Valdez criticized the Patrol’s report for failing to address the low number of people of color in upper administrative positions.
He said the report “lacks sufficient research into what models and methods they could do throughout the state to ensure they’re reaching communities not historically recruited by the State Patrol.” Valdez said the Patrol needs to better communicate with young people of color, showing “here’s why if you’re from an underrepresented community in the Yakima Valley, why it’s so important to have folks that look like them in the State Patrol ranks.”
Patrol officials said the decision to conduct the report internally came after $645,000 for a workforce diversity plan was stripped from its 2019 budget legislation. The Patrol said the money would have been spent on having an outside, objective party examine what has and hasn’t worked for the State Patrol’s past recruiting methods, study what has worked for other agencies and assess if issues beyond recruiting, such as the way the agency screens recruits and then trains them, are to blame for a lack of diversity.
“Having an objective set of eyes that would come to us, we would welcome that scrutiny, but that scrutiny costs money,” Loftis said.
Capt. Neil Weaver, the Patrol’s legislative liaison, said: “I can tell you it would have definitely been a different report” had the Legislature provided the funding.
Improving diversity is important going forward, as is making sure troopers have training about and are familiar with the communities they’re policing, said Rep. Debra Lekanoff, D-Bow.
“The majority of your police officers in Indian Country are not people of color,” said Lekanoff, an Alaska Native who served as the governmental affairs director for the Swinomish Indian Tribal Community for more than 15 years.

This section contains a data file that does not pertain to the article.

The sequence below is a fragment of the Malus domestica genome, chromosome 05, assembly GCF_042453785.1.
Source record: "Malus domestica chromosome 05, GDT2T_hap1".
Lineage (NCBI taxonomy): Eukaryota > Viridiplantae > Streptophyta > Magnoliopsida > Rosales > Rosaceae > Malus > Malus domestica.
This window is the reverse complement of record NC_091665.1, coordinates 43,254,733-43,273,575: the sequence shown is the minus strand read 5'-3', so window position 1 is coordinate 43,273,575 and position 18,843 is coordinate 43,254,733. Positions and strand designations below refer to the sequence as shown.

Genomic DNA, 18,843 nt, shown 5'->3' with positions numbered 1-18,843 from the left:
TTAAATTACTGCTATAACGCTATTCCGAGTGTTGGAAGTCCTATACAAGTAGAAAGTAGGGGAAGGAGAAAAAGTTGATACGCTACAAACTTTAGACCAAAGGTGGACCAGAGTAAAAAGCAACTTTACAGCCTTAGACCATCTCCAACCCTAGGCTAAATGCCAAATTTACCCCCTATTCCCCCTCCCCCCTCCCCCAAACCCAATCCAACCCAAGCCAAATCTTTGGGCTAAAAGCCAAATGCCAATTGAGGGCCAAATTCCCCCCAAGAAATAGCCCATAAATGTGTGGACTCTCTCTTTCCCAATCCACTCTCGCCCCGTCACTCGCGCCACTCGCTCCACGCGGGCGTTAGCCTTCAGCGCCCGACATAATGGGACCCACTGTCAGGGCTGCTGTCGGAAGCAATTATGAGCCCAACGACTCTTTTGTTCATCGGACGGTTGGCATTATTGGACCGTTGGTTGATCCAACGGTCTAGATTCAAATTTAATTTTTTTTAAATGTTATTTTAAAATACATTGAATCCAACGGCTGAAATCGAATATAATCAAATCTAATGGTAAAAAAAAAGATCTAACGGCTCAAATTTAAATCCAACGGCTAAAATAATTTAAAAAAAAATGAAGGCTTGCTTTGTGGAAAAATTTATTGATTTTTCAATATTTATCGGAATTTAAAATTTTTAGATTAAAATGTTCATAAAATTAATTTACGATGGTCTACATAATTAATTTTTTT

“How do we create the conversation that you are all working in a minority community?” she said, calling for “understanding a racial dialogue of honoring and respecting the … trauma a minority community has gone through.”
Mosbrucker, the Republican legislator, said she thinks the two tribal liaison positions funded as part of her legislation to address Missing and Murdered Indigenous Women — one of the positions has been filled and the Patrol says it’s in the process of hiring the other — will be able to help with issues like complaints about bias in Indian Country.
“I think they’re going to be a sounding board and (tribal leaders) are going to have ideas they can share with this tribal liaison,” she said. “They’re going to have someone who does call them back and can work with them.”
Loftis, the Patrol spokesman, said some troopers in the Seattle area began in July attending an eight-hour anti-bias training session taught by minister and Morehouse College associate professor Bryant T. Marks. The training, which is hosted by the King County Sheriff’s Office at the Criminal Justice Training Commission in Burien, is far more extensive than the one-hour “implicit bias” class cadets receive at the State Patrol’s academy.